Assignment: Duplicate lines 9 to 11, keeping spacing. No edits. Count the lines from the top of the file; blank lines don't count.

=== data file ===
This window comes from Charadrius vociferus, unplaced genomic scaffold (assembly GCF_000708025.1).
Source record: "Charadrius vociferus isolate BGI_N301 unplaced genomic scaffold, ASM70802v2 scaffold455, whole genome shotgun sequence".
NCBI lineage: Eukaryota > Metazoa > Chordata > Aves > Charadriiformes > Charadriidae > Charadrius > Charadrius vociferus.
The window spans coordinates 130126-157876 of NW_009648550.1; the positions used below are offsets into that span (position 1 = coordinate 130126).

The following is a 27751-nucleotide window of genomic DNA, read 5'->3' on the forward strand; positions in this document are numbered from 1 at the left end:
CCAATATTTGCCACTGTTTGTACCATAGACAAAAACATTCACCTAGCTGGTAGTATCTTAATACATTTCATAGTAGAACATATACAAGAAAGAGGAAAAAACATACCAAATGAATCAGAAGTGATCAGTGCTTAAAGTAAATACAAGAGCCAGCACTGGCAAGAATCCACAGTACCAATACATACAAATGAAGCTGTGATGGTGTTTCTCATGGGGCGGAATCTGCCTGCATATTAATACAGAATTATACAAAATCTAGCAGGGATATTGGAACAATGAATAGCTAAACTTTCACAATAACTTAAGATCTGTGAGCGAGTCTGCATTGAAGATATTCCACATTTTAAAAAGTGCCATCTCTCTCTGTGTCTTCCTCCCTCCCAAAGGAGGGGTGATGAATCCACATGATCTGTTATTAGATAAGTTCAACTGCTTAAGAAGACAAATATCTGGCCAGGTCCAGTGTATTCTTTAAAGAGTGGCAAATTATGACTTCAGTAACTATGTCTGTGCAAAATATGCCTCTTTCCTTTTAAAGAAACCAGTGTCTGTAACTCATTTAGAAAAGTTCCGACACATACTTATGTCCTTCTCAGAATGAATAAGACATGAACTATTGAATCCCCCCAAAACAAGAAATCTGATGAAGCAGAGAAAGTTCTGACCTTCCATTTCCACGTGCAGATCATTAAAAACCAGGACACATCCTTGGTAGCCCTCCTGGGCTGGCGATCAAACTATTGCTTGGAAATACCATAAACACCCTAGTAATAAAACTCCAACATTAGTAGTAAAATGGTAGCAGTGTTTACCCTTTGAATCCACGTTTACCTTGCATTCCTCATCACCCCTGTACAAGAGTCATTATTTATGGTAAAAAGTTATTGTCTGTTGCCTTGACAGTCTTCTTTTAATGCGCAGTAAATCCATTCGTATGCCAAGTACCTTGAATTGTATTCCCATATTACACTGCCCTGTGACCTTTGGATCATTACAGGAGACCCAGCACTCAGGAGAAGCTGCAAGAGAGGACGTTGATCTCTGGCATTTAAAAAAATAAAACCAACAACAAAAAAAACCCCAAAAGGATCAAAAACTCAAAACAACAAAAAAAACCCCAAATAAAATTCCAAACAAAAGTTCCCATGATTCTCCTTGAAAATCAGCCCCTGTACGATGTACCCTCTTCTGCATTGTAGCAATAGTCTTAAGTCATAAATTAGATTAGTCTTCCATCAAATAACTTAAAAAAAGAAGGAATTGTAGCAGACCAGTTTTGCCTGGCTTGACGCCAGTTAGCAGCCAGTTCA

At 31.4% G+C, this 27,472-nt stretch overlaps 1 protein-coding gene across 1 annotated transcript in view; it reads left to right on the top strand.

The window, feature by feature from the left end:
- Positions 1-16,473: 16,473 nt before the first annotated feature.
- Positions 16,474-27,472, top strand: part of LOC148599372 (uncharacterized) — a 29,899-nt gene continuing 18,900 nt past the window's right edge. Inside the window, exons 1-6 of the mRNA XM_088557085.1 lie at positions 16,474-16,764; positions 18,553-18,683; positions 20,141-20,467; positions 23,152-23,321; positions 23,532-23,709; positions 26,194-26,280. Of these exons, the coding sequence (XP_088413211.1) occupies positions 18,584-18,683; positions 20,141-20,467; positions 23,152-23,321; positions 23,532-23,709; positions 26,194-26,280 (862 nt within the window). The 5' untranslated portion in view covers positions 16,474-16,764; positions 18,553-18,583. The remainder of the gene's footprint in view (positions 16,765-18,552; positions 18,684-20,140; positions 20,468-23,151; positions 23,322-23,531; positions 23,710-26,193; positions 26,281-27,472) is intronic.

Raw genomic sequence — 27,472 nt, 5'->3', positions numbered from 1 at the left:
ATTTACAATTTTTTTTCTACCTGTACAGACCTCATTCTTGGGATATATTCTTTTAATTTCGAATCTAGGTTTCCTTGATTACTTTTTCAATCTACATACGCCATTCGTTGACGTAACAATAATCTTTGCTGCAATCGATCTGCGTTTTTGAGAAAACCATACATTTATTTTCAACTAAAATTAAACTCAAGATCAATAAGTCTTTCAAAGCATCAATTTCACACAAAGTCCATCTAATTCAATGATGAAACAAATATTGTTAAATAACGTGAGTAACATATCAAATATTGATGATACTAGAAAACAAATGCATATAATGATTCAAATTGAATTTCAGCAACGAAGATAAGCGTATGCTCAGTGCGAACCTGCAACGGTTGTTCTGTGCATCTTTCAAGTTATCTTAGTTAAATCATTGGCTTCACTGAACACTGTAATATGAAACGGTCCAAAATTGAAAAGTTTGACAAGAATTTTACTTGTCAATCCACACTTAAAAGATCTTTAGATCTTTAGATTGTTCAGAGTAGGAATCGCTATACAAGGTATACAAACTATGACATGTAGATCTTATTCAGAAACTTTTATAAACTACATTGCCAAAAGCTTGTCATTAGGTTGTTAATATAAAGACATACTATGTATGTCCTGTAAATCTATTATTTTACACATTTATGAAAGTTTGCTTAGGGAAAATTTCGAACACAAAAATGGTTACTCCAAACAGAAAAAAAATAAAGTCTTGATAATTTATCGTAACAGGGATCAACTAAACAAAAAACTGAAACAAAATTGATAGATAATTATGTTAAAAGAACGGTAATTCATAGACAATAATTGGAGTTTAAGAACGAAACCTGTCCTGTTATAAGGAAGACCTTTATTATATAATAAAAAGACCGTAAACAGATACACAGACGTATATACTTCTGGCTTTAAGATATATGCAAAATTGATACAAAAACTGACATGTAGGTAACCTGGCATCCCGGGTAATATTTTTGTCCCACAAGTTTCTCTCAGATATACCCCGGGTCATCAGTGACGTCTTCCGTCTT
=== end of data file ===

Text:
- Positions 1-16,473: 16,473 nt before the first annotated feature.
- Positions 16,474-27,472, top strand: part of LOC148599372 (uncharacterized) — a 29,899-nt gene continuing 18,900 nt past the window's right edge. Inside the window, exons 1-6 of the mRNA XM_088557085.1 lie at positions 16,474-16,764; positions 18,553-18,683; positions 20,141-20,467; positions 23,152-23,321; positions 23,532-23,709; positions 26,194-26,280. Of these exons, the coding sequence (XP_088413211.1) occupies positions 18,584-18,683; positions 20,141-20,467; positions 23,152-23,321; positions 23,532-23,709; positions 26,194-26,280 (862 nt within the window). The 5' untranslated portion in view covers positions 16,474-16,764; positions 18,553-18,583. The remainder of the gene's footprint in view (positions 16,765-18,552; positions 18,684-20,140; positions 20,468-23,151; positions 23,322-23,531; positions 23,710-26,193; positions 26,281-27,472) is intronic.

Raw genomic sequence — 27,472 nt, 5'->3', positions numbered from 1 at the left: